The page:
After working for two years without a contract, Seattle police have voted on a deal that would require them to pay a portion of their medical costs for the first time while granting...
After working for two years without a contract, Seattle police have voted on a deal that would require them to pay a portion of their medical costs for the first time while granting a 10.5 percent pay increase over four years.
The contract proposal does not appear to make major changes to the police disciplinary system sought by some civil-liberties groups and activists, according to a summary of contract provisions.
Most Read Stories
- Everett’s bikini baristas head to federal court to argue for freedom of exposure
- Parents, adult son believed dead in Sammamish murder-suicide
- Kickoff time, TV info announced for 110th Apple Cup
- Anthony Bourdain brought 'Parts Unknown' to Seattle — here's where he ate
- Rebound with redemption: Huskies come back to beat Utah behind the unlikeliest of heroes
Wednesday was the deadline for the 1,100 members of the Seattle Police Officers’ Guild to mail in their ballots. The results will be announced next week, said union President Kevin Haistings.
If ratified by the union, the contract will go before the City Council for final approval.
The contract may disappoint some civil-liberties groups and community activists who are seeking changes to the police disciplinary system.
Dorry Elias-Garcia, head of the Minority Executive Directors Coalition, said she and other activists planned to review the deal to see whether the city had “negotiated away any more of our civil rights.” Activists have alleged racial profiling and other misconduct by some police officers.
Elias-Garcia and other activists organized public hearings last year to call attention to the contract negotiations and demand that the city push for changes to make it easier for citizens to file complaints against officers and broaden public access to police-misconduct investigations. The activists had wanted the city to publicly reveal its bargaining position, but the labor negotiations have remained strictly secret.
Aides to Mayor Greg Nickels said yesterday they could not comment on the contract. City Councilman Nick Licata, who chairs the council’s Public Safety Committee, also declined comment. Seattle has made substantial changes to its police disciplinary system over the past few years. The city created a civilian-led Office of Professional Accountability to investigate misconduct complaints and appointed a civilian review board to assess how well the system is working.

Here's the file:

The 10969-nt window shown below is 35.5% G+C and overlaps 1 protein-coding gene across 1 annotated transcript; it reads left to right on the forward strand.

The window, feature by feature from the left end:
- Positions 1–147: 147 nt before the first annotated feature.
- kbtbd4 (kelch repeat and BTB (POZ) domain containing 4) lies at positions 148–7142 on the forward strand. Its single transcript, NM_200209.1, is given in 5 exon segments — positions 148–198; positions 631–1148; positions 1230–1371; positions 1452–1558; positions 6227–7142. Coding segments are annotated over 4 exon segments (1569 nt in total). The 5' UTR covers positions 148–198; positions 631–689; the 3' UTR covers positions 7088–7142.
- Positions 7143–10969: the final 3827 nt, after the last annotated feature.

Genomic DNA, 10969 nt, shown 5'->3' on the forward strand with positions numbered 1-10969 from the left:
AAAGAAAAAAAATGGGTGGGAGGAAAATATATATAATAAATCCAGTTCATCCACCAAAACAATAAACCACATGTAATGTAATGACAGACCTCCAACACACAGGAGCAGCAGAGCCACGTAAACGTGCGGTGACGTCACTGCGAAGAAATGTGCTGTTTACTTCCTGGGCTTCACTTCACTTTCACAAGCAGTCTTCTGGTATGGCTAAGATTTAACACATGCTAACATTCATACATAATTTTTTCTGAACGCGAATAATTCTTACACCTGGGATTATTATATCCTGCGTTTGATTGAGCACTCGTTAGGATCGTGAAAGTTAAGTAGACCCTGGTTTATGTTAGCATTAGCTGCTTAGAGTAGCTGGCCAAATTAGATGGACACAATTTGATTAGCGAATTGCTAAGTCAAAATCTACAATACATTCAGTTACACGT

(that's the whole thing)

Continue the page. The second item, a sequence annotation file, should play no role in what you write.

But activists and some City Council members have complained the system is inadequate. Some want the civilian review board to have access to complete reports of investigative files on complaints against officers. Currently the board only sees reports with the names of officers involved blacked out.
Activists also favor racial-sensitivity training for police and have asked the city to hire “complainant advocates” to guide people through the process of filing complaints. The police union has opposed such measures, fearing officers would become subject to frivolous complaints.
“It’s not supposed to be a witch hunt to prove officers are bad,” Haistings said.
While the contract proposal does not appear to include major changes sought by activists, it does include some new provisions.
The proposal would allow police officers to file union grievances over written reprimands. It also calls for the implementation of a new voluntary mediation process to resolve some civilian complaints against officers.
The contract also says the city and union will continue to discuss the implementation of an “early warning system” that would allow the police department to identify potential problem officers.
Haistings said the main sticking points in the contract negotiations were over wages and benefits.
Police have been one of the last remaining city unions to avoid paying any share of medical costs. Under the new contract offer, officers would begin paying 5 percent of those costs while the city pays 95 percent. The medical charge would be applied retroactively for six months costing the average officer about $200, Haistings said.
Two officers who spoke on condition of anonymity said there was a widespread feeling that the retroactive charge was a “slap in the face.” Nevertheless, both officers said they voted for the contract.
Under its terms, police would get retroactive pay raises of 2 percent for 2003 and 3.5 percent for 2004, with 2.5 percent raises over each of the next two years.
“I think it’s a fair contract, I don’t think it’s a good contract,” Haistings said.
Negotiations have been going on since before the last contract expired at the end of 2002. The union and city were unable to come to an agreement and an impasse was declared by a mediator. If police vote down the contract offer, the matter will be sent to arbitration.
Jim Brunner: 206-515-5628